Steve Jobs transformed presentations into an art form and nowhere is his presentation formula followed as closely as it is at Apple. Chief executive Tim Cook and the other executives who take the stage for this Wednesday's product launch will follow the Steve Jobs formula--to the letter.

Although it's rumored that Apple will release new iPhones on Wednesday, September 12, few people really know what Apple has up its sleeve. But we can confidently predict how they'll launch it. It's the same template Apple has used for years--because it works.

1. Rehearse relentlessly

The Apple executives and partners who take the stage will have rehearsed for many hours over many weeks. Steve Jobs practiced relentlessly. Jobs rehearsed the entire 90-minute iPhone presentation over and over for five straight days. Interestingly, there were glitches in every practice, but they were worked out by the time of the actual event. That's the point of practicing every demo, every slide, every sentence of the presentation. It gives you time to work out the kinks and, if a glitch occurs during the real event, it gives you an extra boost of confidence. 

In the book, Becoming Steve Jobs, Bill Gates said, "It was just amazing to see how precisely he would rehearse . . . he's even a bit nervous because it's a big performance. But then he's on, and quite an amazing thing." Rehearsals are part of what make a performance amazing.

2. Build in "Wow" Moments

A lot of thought goes in to what I call the "wow moment." It's the one moment that people will be blogging about and talking about long after the presentation is over. Every Steve Jobs keynote had one, and recent Apple presentations have been building them in, too.

In 1984, with a magician's flair for the dramatic, Jobs pulled the original Macintosh from a black canvas bag sitting on a table in the middle of a darkened stage. In 2008, he introduced "The world's thinnest notebook" by pulling it of a large envelope. And, of course, it's hard to forget Jobs pulling an iPod from his jeans to show how 1,000 songs fits in a pocket.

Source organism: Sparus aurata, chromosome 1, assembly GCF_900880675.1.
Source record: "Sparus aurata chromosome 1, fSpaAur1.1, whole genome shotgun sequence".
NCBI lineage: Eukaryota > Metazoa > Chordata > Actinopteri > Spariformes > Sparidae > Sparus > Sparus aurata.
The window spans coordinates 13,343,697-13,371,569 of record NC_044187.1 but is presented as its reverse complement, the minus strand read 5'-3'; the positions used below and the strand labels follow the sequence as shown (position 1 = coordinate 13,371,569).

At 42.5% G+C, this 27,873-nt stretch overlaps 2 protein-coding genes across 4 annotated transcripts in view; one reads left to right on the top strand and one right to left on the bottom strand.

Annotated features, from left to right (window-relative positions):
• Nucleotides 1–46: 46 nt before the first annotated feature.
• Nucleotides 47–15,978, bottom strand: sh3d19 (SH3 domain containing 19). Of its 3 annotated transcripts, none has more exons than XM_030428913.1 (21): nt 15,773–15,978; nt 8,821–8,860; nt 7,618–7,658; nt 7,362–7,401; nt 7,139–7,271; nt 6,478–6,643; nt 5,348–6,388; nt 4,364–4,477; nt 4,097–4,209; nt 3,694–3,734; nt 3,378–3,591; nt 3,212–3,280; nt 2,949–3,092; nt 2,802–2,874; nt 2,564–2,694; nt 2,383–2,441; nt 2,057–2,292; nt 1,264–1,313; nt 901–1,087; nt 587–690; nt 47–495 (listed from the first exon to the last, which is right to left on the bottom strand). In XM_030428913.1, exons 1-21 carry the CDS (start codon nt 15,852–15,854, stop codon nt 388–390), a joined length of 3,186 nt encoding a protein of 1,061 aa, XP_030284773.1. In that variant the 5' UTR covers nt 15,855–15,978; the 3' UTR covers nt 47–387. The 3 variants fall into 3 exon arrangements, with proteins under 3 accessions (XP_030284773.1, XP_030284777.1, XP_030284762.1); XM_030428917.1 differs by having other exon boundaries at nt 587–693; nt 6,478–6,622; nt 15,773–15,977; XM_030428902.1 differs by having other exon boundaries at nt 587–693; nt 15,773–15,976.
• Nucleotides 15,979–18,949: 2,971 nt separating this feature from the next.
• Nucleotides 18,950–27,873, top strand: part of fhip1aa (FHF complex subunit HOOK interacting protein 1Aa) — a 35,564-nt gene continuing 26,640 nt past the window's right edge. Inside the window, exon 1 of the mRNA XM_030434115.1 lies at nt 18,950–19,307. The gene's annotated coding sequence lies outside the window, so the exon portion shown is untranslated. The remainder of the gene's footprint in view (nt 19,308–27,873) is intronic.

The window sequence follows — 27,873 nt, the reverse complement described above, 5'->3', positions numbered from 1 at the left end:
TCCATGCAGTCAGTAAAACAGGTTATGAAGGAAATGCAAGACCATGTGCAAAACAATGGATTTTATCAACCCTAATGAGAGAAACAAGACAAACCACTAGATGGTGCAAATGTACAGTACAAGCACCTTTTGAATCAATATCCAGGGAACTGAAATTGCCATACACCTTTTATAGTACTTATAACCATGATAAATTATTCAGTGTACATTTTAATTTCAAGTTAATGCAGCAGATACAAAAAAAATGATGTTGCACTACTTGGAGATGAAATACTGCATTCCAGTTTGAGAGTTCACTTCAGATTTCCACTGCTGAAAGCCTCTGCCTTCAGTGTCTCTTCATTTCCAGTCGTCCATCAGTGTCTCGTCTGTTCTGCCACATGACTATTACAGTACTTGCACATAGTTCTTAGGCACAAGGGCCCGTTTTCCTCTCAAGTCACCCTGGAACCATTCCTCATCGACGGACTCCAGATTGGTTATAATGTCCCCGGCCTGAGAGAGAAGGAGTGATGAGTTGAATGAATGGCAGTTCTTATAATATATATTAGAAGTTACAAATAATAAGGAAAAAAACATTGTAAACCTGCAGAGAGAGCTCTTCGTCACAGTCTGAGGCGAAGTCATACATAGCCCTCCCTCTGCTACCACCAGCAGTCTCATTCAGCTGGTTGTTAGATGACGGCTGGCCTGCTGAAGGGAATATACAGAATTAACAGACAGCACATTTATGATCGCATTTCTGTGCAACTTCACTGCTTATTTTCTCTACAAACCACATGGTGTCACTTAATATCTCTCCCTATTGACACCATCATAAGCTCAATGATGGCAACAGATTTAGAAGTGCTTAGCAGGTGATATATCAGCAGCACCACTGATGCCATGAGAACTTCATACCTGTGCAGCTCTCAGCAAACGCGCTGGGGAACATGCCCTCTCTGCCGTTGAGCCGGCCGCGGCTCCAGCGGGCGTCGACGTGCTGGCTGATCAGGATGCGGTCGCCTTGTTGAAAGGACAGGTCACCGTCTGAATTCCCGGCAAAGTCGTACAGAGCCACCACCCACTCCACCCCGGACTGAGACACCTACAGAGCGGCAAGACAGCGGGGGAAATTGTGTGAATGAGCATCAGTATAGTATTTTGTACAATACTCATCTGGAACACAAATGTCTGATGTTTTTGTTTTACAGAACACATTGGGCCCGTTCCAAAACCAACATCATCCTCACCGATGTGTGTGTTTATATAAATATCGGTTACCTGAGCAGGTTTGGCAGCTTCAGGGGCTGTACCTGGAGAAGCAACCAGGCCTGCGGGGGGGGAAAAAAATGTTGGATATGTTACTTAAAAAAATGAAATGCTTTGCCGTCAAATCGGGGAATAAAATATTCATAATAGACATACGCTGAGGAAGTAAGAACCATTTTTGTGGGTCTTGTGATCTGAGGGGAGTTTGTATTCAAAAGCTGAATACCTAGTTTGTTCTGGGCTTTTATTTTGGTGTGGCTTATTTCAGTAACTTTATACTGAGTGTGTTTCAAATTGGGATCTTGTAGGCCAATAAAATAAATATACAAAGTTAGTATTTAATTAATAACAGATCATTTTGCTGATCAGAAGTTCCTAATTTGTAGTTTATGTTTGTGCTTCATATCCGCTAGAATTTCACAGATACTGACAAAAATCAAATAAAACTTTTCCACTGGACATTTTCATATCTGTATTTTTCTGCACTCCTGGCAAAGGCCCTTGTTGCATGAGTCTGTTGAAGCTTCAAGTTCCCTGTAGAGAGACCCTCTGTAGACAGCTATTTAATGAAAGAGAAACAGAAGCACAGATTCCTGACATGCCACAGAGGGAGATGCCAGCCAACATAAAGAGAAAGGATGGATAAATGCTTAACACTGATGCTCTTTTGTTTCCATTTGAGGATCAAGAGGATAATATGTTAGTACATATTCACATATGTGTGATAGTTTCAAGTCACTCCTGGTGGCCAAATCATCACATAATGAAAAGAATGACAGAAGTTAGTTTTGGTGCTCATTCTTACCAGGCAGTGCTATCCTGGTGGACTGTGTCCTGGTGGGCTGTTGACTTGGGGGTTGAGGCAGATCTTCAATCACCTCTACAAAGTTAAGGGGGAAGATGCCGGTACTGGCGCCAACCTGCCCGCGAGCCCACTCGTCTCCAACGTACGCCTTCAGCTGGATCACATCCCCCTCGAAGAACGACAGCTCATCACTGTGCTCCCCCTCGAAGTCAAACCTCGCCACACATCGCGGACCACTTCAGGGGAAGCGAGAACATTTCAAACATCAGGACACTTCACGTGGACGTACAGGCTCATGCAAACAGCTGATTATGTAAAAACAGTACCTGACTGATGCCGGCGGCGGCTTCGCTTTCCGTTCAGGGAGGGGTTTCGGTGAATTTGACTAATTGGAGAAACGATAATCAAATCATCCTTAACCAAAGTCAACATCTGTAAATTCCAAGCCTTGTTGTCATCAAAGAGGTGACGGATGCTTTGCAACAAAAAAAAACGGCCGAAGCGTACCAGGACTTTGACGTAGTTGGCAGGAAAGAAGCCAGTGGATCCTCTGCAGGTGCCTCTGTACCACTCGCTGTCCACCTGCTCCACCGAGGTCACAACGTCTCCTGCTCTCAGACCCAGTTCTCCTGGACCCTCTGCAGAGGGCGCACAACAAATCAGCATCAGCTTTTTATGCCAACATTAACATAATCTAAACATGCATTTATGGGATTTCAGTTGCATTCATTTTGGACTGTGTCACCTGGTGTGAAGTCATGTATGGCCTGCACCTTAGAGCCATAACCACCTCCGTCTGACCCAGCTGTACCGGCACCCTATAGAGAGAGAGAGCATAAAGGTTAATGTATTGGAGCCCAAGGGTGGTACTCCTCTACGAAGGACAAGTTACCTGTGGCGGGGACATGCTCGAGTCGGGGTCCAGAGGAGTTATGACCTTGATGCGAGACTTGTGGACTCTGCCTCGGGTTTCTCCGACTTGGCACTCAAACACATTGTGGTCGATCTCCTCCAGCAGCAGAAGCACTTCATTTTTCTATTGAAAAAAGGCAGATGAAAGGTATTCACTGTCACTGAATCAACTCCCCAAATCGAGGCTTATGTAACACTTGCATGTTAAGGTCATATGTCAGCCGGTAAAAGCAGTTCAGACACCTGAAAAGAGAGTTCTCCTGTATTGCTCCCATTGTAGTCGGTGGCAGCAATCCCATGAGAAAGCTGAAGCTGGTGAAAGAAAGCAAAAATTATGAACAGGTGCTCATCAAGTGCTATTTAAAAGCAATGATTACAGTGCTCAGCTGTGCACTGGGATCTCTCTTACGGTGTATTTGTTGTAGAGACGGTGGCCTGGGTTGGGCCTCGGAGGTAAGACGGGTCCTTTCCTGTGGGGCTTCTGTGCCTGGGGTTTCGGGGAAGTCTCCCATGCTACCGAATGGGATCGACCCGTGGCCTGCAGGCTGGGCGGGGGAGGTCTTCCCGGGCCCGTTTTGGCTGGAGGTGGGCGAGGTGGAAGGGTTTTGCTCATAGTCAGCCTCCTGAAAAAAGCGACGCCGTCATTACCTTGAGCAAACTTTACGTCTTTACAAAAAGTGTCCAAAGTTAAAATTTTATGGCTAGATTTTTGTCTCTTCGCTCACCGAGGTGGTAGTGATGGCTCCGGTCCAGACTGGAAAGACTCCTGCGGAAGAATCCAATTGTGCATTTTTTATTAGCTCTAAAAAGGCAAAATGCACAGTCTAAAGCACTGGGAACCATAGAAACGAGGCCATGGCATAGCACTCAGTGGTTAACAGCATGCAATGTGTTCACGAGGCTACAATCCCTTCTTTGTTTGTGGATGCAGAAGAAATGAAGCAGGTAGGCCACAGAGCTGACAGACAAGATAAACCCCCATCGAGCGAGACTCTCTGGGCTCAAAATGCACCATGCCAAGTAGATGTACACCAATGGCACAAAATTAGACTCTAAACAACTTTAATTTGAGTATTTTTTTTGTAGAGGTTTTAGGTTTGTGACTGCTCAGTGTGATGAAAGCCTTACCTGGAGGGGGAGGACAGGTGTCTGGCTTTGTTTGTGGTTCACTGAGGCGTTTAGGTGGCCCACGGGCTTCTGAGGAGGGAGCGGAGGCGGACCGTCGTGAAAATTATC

These emotionally-charged events often rely on props, intriguing slides, or a surprise. The surprise is the now famous "one more thing" that Jobs would often introduce. There's even a Wiki page devoted to all of the surprise announcements dating back to 1998. The formula has remained the same. In 2017, Tim Cook saved the big reveal--the iPhone X--for his surprise. He even introduced it with the line, "We do have one more thing..."

Why does surprise work? Recently, I had a conversation with a neuroscientist who is paid by major companies to measure audience engagement. He hooks people up to an EEG machine to study their brains while they're watching television ads or movie trailers. He told me that the brain finds surprises to be irresistible. Catch your audience off-guard. That's the Apple way. 

3. Create a short, repeatable headline.

This is one of my favorite Apple tactics. I recommend it to everyone. The Apple announcement will begin promptly at 10:00 am pacific. It will last about 90 minutes to 2 hours. As soon as it ends (and not a minute sooner), check the website. You will see the new products unveiled with photos, prices, descriptions and videos. They will be accompanied by one sentence that you'll have heard in the keynote. I call it the "headline." The headline is always short (it can fit in a Twitter post of under 140 characters), it positions the product in the category, and it's easily repeatable or shareable.

For example, in 2007, Steve Jobs used the phrase "reinvent the phone" no fewer than five times in his 90-minute presentation to introduce the first iPhone. The headline in the official Apple press release read--you got it--"Apple Reinvents the Phone." You can expect to see the same strategy on Wednesday, September 12. It might not be a revolutionary as reinventing the phone--after all, you can only reinvent a product so many times--but each product will have a short, catchy description that's consistent across all of Apple's marketing platforms: in store, in the keynote, on the website, and in its advertising.

These are the big three parts of the formula. There are others, too. You will not find bullet points on any Apple slide. You will see more photos than text on the slides. Tim Cook will share the stage with several executives, employees and partners. They will play at least one video or two videos. Videos provide emotional, multimedia breaks in the keynote.

Above all, Apple thinks of the product launch as a performance. A great performance has a cast, props, intriguing visuals, and surprises. Watch for a great performance.